inlineImages: inlineImages


Remember images in the email are inline images. If you copy and paste into WordPress, the images won’t get automatically uploaded to WordPress. You will have to manually download and upload each image to WordPress. It’s a pain. But that’s the problem with WordPress editor.

Special thanks to this GitHub project, that gave me many ideas:


How to setup a rock solid VM on Windows Azure for your WordPress blogs

Windows Azure is offering Extra Small Virtual Machines (1 vCPU, 768 MB RAM) at $9/mo, free for first 3 months. Yes, you read it right. You can get a Windows VMs at $9 (until May 31st) and Linux VMs at $15, at the same rate as Amazon Micro Instance, which is free for first year (boo Microsoft!). However, MSDN Ultimate subscribers get 1500h worth of Small VM hours for free! It is a good time to grab a VM or two and setup your own servers, where you can host your own blog and showcase your awesome open source projects. VMs are your own mini server, where you get full remote desktop access and do whatever you like. You don’t have to be limited to a web based control panel. It’s your own baby server on the cloud, fully scalable and redundant.

In this article, I will show you show to setup a rock solid Linux instance and configure some useful security and maintenance features:

  • Tune Apache, MySql, PHP to run within an Extra Small VM within the memory limits.
  • Secure your server from common brute force attacks.
  • Harden a WordPress instance and make it resilient to common failures.
  • Optimize your website for maximum client side caching and improve page load time.
  • Some handy Linux scripts and cron jobs that can take care of your server most of the time, identifying and fixing common problems and let you have your peace of mind.

This article is written from a Windows user point of view, who has never used Linux before. So, Linux gurus, don’t roll your eyes at me.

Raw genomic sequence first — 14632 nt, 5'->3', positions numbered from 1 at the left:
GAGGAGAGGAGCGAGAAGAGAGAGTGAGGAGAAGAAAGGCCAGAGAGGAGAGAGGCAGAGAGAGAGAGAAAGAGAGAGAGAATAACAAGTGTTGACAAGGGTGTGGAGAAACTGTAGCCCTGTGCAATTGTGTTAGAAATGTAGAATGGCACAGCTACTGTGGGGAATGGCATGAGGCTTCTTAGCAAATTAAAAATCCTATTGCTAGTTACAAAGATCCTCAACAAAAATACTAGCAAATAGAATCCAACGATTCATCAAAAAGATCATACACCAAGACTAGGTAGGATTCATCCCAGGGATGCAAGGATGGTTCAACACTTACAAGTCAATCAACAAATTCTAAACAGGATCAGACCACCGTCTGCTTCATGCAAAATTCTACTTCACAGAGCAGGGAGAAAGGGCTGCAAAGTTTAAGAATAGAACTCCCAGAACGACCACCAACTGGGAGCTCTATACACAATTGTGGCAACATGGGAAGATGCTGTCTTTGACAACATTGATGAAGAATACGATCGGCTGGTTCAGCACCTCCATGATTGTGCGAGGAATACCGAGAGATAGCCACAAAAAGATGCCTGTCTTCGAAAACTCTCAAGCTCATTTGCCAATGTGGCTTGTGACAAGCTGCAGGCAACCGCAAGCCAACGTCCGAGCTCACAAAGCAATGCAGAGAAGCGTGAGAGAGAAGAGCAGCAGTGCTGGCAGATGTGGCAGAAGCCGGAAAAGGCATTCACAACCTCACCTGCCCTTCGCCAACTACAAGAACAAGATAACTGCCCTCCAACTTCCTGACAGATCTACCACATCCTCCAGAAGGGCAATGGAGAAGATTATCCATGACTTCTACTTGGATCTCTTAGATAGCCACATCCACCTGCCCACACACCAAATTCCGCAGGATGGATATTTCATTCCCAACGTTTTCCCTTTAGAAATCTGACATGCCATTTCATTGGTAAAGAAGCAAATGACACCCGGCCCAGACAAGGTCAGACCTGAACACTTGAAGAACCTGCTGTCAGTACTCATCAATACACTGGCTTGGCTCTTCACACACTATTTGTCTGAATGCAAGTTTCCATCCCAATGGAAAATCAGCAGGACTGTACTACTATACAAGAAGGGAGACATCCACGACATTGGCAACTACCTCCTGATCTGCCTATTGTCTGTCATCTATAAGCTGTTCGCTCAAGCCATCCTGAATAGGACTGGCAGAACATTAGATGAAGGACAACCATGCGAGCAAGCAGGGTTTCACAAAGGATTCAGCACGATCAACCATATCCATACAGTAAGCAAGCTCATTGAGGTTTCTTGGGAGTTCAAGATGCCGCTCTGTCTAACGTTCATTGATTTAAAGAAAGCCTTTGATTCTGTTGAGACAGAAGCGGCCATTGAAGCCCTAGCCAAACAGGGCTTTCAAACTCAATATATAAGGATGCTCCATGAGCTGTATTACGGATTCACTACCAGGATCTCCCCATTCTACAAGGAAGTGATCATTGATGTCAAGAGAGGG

Create a Linux VM


Let’s first create a new Ubuntu server.


The admin user name on the Linux server is testadmin. We will use this to login to the Linux server.

Let’s select the “Provide Password” option instead of “Upload SSH key” to make the configuration simpler. If you use password option, then every time you login to the Linux VM using Putty (a client for working on Linux servers remotely from Windows), you will have to enter username and password. But if you use the certificate option, you won’t have to enter password always. It is definitely the better way to do it, but it is just a lot of extra steps to configure it. For simplicity, let’s ignore this for now.


Let’s name the server and choose a location where you want the server. You should choose a location where most of your users are going to come from. If you are hosting sites for Asia, do choose an Asian location. You will get much better website load performance because the network roundtrip time from your users computer to the server will be significantly lower.


Once the VM is created, it will look like this:


Go to the “Endpoints” tab, and see the public port that has been opened for SSH. SSH is the Remote Desktop Protocol (RDP) equivalent for Linux.


So, the server’s DNS is and SSH public port is 54423.

Connect to the VM

Let’s get Putty and configure it to connect to this VM:


Put the DNS and the port. Then put a name on “Saved Sessions” and click Save. Then go to “Appearance” and change the font to Consolas, 15. Come back to this, and click “Save” again.

Now click “Open” and you will be taken to the remote session on the server. You will be asked to accept the server, just click Yes. Then use testadmin as username and the password you have configured while creating the VM.


Congratulations! You are now into a Linux server. Don’t be shocked, there’s no graphical client like Windows Remote Desktop. It is all command line based console. But you will be amazed how quickly you can get things done on Linux via command line. Windows Command Line isn’t even remotely close to being as powerful as Linux.

First, we will go to elevated command line, using the linux “sudo su” command.